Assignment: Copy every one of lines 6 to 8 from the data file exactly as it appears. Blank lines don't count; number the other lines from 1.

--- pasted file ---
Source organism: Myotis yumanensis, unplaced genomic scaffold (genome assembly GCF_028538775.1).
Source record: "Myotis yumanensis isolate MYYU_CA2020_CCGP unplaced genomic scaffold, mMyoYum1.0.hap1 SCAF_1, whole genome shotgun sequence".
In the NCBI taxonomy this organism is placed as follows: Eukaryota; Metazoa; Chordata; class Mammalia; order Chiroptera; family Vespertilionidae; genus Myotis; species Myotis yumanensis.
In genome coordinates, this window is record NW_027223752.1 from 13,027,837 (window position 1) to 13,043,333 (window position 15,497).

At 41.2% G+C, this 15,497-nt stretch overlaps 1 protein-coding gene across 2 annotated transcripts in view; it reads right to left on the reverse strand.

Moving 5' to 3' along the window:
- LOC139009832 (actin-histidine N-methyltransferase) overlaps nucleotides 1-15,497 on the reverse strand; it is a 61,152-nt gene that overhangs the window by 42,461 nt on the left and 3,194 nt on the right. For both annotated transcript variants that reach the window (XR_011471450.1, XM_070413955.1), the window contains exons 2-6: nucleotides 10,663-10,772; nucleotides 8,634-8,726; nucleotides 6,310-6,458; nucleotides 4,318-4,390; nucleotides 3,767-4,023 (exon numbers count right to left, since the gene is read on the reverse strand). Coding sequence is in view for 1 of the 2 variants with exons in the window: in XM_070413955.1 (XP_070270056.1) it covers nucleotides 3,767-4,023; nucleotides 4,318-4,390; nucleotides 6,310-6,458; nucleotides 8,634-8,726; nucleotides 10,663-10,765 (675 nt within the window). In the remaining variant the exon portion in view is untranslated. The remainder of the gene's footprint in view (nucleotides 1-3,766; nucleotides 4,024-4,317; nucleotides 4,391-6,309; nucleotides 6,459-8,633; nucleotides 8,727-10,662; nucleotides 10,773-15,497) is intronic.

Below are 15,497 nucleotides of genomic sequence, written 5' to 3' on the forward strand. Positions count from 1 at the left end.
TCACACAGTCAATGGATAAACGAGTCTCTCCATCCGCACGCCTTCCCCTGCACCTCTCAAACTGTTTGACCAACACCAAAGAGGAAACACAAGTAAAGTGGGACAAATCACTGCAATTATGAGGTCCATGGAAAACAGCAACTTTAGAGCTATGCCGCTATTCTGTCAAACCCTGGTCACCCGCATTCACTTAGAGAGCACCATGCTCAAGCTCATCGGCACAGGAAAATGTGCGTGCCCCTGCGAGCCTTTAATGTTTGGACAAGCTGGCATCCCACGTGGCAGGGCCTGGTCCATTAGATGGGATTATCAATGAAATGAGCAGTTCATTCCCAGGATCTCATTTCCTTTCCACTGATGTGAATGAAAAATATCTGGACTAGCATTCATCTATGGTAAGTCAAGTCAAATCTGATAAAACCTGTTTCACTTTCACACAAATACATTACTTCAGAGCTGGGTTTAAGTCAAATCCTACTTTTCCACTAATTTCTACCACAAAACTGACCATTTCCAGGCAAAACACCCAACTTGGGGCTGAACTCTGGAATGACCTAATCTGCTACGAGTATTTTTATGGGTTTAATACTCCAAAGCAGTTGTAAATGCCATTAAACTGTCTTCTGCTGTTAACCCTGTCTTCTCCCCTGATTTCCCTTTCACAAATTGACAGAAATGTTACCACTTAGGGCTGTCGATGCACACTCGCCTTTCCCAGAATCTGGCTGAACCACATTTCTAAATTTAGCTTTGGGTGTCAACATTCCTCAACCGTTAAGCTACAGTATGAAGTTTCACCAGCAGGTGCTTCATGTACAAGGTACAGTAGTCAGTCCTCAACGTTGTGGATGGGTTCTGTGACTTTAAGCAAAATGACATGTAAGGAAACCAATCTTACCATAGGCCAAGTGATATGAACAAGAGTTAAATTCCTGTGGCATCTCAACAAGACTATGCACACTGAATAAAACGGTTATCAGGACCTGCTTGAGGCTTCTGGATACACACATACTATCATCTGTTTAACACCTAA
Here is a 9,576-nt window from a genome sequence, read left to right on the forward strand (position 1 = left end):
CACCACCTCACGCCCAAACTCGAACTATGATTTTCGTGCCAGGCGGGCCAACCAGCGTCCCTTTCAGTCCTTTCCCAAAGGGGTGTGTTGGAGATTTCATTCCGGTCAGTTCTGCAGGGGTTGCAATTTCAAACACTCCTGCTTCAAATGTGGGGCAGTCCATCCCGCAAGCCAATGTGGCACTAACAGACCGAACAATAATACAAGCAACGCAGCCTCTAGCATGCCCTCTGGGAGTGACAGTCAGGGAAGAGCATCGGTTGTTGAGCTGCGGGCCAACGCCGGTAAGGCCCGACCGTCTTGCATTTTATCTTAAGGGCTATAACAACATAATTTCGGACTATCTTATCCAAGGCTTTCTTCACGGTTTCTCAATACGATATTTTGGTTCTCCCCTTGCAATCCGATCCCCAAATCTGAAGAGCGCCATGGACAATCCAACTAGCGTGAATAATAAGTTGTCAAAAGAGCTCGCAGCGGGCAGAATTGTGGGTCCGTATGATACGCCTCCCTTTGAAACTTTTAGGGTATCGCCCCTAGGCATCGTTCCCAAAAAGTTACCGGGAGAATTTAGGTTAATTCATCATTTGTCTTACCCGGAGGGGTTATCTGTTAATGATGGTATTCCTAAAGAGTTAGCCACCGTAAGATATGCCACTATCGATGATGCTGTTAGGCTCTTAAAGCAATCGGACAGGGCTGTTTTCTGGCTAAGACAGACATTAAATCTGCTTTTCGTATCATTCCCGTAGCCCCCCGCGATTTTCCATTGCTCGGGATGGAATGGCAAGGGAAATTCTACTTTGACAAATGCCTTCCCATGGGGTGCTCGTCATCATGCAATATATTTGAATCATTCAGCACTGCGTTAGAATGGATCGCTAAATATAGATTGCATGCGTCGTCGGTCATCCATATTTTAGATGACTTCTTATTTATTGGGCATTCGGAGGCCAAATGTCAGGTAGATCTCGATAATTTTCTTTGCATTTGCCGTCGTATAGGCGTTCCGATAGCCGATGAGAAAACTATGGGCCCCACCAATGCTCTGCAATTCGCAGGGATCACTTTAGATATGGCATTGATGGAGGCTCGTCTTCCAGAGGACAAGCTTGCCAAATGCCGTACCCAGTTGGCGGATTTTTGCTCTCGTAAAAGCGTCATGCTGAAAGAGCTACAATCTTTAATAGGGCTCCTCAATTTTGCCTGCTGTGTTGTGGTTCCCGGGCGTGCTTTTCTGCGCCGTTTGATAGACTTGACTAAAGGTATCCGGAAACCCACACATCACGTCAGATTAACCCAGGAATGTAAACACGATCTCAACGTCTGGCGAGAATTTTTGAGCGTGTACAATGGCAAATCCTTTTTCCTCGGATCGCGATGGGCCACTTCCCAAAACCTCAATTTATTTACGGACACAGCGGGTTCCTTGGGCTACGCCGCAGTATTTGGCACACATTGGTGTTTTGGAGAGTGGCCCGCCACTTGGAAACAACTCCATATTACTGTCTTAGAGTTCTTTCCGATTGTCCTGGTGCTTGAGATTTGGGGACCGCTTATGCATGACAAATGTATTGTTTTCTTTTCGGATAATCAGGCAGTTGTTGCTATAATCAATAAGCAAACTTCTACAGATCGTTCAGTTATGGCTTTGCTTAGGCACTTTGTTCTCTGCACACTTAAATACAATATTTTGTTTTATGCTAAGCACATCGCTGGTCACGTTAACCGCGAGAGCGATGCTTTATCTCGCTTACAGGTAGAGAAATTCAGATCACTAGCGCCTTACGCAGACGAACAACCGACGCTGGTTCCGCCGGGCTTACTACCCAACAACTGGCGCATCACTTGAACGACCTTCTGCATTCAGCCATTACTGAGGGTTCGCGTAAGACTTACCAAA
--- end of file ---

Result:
Moving 5' to 3' along the window:
- LOC139009832 (actin-histidine N-methyltransferase) overlaps nucleotides 1-15,497 on the reverse strand; it is a 61,152-nt gene that overhangs the window by 42,461 nt on the left and 3,194 nt on the right. For both annotated transcript variants that reach the window (XR_011471450.1, XM_070413955.1), the window contains exons 2-6: nucleotides 10,663-10,772; nucleotides 8,634-8,726; nucleotides 6,310-6,458; nucleotides 4,318-4,390; nucleotides 3,767-4,023 (exon numbers count right to left, since the gene is read on the reverse strand). Coding sequence is in view for 1 of the 2 variants with exons in the window: in XM_070413955.1 (XP_070270056.1) it covers nucleotides 3,767-4,023; nucleotides 4,318-4,390; nucleotides 6,310-6,458; nucleotides 8,634-8,726; nucleotides 10,663-10,765 (675 nt within the window). In the remaining variant the exon portion in view is untranslated. The remainder of the gene's footprint in view (nucleotides 1-3,766; nucleotides 4,024-4,317; nucleotides 4,391-6,309; nucleotides 6,459-8,633; nucleotides 8,727-10,662; nucleotides 10,773-15,497) is intronic.

Below are 15,497 nucleotides of genomic sequence, written 5' to 3' on the forward strand. Positions count from 1 at the left end.